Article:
A similar process can create amino acids – bits of proteins – when a rocky meteorite strikes an ice-covered world.
The discovery suggests that life could be getting a kick-start anywhere in the universe.
How often the building blocks end up constructing proteins and living organisms is an unanswered question. But the research fills in another piece of the puzzle of life’s origins on Earth.
Scientists believe that when life first emerged, between 4.5 and 3.8 billion years ago, Earth was being bombarded by comets and meteorites.
Dr Zita Martins, from the department of Earth science and engineering at Imperial College London, said: “Our work shows that the basic building blocks of life can be assembled anywhere in the solar system and perhaps beyond.
“However, these building blocks need the right conditions in order for life to flourish.
“Excitingly, our study widens the scope for where these important ingredients may be formed in the solar system.”
Proteins, the giant molecules that form living tissue, are made from chains of amino acids whose assembly is directed by the genetic code. Writing in the journal Nature Geoscience, the scientists show how when a comet – essentially a dirty snowball – hits, it creates a shock wave that generates the molecules needed for amino acids.
Heat from the impact transforms these molecules into the protein building blocks.
The scientists point out that abundant ice on the surfaces of Enceladus and Europa, two moons orbiting Saturn and Jupiter, could provide the perfect conditions for producing amino acids from meteor impacts.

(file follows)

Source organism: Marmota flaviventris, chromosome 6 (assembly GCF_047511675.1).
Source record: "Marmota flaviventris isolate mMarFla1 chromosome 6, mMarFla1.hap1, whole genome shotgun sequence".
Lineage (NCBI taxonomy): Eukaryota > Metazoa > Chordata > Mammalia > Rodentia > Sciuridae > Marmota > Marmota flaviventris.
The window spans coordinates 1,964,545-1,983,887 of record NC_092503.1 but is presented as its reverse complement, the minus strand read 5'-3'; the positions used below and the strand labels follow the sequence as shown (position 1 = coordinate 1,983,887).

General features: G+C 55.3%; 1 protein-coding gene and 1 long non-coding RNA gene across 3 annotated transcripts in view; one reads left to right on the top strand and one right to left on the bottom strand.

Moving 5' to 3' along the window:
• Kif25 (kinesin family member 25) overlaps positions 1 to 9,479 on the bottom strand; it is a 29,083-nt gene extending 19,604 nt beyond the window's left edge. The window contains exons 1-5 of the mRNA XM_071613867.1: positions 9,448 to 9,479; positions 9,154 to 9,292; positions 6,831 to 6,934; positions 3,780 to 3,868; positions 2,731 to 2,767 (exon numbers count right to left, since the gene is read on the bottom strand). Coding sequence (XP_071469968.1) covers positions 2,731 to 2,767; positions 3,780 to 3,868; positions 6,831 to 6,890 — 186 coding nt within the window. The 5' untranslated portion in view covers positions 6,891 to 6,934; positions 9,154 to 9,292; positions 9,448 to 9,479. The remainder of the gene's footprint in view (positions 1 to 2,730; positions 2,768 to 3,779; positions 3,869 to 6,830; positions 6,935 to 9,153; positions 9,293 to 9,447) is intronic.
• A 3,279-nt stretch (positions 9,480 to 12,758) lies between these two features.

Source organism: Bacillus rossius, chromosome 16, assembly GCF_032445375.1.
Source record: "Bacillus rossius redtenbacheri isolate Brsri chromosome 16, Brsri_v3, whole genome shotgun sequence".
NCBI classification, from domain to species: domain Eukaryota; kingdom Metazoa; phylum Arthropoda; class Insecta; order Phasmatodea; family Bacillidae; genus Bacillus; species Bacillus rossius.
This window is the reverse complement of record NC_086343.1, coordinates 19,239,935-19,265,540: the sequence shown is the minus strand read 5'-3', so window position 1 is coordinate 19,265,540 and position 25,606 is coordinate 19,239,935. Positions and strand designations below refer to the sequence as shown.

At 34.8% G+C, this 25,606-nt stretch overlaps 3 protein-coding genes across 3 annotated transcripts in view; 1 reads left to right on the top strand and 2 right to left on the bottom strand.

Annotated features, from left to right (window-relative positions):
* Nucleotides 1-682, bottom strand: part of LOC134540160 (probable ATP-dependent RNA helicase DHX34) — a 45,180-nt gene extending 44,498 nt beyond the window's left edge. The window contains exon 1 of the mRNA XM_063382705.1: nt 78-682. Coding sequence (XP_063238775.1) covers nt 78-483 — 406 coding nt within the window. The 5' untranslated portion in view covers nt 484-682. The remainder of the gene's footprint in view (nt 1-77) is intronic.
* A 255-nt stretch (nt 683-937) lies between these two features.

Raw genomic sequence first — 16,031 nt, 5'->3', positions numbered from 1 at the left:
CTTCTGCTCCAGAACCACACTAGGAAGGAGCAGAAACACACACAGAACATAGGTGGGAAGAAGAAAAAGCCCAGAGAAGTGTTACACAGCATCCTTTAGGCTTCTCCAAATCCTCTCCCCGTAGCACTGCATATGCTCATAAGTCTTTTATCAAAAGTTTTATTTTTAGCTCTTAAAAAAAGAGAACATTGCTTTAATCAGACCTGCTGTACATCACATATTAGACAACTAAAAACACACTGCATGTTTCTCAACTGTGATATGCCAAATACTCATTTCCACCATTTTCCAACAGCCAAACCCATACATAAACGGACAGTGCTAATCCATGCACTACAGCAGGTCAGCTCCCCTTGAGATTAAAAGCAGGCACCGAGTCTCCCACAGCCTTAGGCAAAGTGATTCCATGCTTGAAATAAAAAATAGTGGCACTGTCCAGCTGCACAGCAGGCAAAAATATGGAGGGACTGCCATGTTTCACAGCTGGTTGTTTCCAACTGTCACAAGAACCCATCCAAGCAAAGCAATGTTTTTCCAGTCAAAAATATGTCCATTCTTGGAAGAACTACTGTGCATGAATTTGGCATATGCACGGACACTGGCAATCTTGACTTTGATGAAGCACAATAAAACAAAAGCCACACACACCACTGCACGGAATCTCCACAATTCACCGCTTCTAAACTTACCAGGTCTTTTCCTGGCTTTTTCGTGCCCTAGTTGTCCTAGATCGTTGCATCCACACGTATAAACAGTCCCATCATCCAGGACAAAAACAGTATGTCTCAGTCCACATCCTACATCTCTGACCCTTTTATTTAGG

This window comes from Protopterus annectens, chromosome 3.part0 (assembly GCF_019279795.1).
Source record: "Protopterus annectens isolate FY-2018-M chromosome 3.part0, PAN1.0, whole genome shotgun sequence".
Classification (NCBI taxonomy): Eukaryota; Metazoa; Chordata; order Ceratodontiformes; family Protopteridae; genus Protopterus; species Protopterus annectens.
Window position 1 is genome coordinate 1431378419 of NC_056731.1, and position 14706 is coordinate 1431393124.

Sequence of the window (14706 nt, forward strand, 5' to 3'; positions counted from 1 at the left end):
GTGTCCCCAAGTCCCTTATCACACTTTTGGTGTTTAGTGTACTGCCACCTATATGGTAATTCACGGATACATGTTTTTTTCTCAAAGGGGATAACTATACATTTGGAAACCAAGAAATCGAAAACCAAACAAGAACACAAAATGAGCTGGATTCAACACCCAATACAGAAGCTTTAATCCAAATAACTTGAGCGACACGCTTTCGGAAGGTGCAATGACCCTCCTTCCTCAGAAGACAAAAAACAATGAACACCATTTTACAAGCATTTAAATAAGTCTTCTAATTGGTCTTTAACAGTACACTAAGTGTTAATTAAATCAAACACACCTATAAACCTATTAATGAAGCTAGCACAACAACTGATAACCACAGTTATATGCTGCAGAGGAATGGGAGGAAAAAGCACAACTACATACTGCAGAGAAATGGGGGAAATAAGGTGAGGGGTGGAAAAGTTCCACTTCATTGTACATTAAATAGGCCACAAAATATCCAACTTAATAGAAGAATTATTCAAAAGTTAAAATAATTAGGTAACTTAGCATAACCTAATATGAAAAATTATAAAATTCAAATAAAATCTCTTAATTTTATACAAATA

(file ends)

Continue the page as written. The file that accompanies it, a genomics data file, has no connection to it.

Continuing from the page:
Co-author Dr Mark Price, from the University of Kent, said: “This process demonstrates a very simple mechanism whereby we can go from a mix of simple molecules, such as water and carbon-dioxide ice, to a more complicated molecule, such as an amino acid.
“This is the first step towards life. The next step is to work out how to go from an amino acid to even more complex molecules such as proteins.”
The study involved firing steel projectiles at high velocity into ice mixtures similar to those found in comets.
A large compressed gas gun, housed at the University of Kent, propelled the projectiles at 7.15 kilometres per second.
High temperatures and pressures from the impacts led to the creation of several amino acids, including the important protein components glycine and alanine. Non-protein amino acids were also generated.
For the process to work, raw ingredients such as carbon dioxide, ammonia, methanol and water are needed – these have all been detected on Saturn’s moon Enceladus. The scientists wrote: “We have demonstrated a mechanism for forming complex organics through a simple, high speed impact – no other factors are needed, such as the presence of ultraviolet radiation.”